The Bells of St. Mary’s and the Ellacombe

The newsletter from the Collegiate Church of St. Mary, Warwick, has this fascinating account of the Ellacombe chimes, brought back into action while the normal bellringing had to be suspended because of  Covid-19 restrictions.

During the recent periods of lockdown, the Ellacombe chimes in Warwickshire have provided an alternative to full circle ringing. The apparatus in St Mary’s Warwick was rarely used until 2020, since when it has sounded most weeks to remind communities of the continuing presence of the church and its bells.
St Mary’s has ten bells, the heaviest of which weighs 24 cwt, in the key of D. There were five bells in the 16th century, and in the mid-17th Century they were augmented to eight. All the bells were destroyed in the great fire of Warwick in 1694. At the start of the 18th century eight new bells were cast by Rudhall, a Gloucester bell founder, and very soon they were augmented to a ring of ten. Thomas Mears, a bell founder working in the Whitechapel foundry, then recast the tenor bell in 1814.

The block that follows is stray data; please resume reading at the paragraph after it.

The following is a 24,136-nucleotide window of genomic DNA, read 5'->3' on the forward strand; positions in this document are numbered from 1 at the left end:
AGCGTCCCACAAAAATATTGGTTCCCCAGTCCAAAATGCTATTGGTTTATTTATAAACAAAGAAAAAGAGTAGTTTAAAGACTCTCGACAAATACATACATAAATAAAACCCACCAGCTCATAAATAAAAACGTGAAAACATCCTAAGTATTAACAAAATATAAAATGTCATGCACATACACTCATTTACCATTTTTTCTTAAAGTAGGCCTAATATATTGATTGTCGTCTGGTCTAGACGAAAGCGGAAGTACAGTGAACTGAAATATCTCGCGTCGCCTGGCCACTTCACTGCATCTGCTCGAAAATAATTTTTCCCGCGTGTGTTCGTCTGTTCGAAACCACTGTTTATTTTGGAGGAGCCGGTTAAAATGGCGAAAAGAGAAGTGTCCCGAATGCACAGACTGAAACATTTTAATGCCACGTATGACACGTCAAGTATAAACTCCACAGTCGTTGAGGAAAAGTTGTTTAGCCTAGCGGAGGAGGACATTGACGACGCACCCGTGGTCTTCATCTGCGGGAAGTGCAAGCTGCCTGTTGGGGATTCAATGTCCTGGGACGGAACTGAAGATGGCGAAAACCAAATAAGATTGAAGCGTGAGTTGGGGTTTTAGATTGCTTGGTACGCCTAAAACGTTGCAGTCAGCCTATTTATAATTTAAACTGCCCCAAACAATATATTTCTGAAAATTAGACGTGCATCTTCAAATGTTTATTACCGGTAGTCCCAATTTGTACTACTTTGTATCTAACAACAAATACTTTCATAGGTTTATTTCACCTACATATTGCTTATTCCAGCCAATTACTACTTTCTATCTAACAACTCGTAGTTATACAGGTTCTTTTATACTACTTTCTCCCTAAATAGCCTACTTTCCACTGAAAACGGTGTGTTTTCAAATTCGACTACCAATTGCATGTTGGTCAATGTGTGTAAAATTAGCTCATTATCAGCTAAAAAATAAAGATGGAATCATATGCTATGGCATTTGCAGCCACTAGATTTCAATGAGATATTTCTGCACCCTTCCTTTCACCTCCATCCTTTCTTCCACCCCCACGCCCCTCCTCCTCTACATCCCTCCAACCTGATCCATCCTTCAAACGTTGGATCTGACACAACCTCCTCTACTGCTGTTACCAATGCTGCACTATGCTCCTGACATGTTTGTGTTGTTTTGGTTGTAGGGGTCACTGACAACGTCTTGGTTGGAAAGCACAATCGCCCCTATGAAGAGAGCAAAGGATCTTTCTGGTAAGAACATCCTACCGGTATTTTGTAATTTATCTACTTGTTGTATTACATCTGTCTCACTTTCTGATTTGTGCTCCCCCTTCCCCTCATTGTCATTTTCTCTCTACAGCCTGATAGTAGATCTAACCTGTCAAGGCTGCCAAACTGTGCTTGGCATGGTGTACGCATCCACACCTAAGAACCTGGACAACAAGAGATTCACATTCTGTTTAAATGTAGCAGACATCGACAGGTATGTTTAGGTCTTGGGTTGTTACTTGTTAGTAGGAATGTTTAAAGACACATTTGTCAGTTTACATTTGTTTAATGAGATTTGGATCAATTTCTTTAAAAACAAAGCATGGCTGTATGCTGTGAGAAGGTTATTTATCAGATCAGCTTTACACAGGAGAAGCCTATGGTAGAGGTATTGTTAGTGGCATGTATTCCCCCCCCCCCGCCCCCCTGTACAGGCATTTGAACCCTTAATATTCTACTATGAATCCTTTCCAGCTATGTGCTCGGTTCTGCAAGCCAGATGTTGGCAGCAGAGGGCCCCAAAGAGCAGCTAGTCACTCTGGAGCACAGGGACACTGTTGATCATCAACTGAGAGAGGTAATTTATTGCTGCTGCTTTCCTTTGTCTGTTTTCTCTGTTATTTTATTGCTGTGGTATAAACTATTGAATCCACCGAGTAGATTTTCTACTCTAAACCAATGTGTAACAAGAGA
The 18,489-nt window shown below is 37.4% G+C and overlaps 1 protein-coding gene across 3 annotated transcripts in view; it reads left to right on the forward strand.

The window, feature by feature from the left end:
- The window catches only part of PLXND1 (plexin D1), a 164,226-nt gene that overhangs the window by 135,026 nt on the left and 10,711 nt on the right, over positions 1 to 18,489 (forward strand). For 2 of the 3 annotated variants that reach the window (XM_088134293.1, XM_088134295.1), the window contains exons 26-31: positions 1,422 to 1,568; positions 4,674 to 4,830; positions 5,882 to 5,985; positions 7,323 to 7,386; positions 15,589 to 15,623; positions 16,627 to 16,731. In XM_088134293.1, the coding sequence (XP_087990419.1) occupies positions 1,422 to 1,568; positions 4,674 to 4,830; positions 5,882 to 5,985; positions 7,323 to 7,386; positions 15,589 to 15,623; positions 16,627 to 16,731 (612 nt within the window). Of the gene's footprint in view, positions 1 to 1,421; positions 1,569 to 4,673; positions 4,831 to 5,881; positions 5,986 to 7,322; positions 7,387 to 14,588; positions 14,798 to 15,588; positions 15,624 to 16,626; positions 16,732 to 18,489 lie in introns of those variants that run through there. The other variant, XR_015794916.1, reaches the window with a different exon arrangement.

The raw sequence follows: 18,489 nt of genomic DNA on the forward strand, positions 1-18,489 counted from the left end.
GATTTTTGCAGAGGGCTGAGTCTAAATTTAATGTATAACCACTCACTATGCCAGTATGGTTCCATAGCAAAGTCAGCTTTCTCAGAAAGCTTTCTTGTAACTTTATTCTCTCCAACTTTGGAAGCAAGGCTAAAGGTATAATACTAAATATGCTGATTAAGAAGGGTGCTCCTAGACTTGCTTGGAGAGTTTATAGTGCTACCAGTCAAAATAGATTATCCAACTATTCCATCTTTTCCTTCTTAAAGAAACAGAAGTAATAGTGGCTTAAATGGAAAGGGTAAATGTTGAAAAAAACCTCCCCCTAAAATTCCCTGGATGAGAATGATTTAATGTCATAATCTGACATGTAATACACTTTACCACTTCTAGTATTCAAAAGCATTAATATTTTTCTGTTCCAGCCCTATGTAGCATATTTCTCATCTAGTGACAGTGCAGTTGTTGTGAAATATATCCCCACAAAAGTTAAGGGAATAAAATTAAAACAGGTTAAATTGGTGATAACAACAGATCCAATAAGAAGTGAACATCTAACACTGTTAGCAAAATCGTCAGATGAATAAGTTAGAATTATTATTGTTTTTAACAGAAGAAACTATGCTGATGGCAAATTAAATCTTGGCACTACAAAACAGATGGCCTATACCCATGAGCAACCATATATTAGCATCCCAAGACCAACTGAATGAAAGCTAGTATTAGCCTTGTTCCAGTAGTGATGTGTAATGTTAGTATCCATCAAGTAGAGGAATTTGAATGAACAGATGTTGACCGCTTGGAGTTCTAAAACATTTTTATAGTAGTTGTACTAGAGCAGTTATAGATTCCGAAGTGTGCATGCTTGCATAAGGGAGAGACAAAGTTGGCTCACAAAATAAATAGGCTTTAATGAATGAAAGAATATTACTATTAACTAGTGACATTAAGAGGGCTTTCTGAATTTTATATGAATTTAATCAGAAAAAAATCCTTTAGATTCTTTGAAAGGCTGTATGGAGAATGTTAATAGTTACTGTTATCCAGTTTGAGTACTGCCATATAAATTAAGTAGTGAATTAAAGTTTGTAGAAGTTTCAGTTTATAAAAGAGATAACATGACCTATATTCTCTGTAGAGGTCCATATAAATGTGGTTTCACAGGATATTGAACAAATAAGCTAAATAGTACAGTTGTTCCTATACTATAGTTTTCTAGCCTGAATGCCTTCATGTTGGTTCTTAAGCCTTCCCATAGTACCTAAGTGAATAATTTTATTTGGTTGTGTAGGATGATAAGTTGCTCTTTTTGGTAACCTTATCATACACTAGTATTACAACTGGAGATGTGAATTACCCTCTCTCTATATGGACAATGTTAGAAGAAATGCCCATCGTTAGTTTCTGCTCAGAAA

The ring was completely overhauled in 1901 by John Taylors of Loughborough and six of the bells were recast. The current ring of bells contains six Taylor bells, three Rudhall bells from 1701 and the tenor recast from 1814.
Prior to Sunday Service ringing, the Ellacombe can be heard ringing well known hymns. Carols are played at Christmas, but also change ringing methods can often be heard. The tenor of the Ellacombe is sometimes used for mid-week funerals.
On Saturday 26th June, the Ellacombe will ring out over Warwick. There will be a combination of tunes and changes to entertain the people of the town.
Annie Hall

Christopher Mew with the St Mary’s Warwick Ellacombe apparatus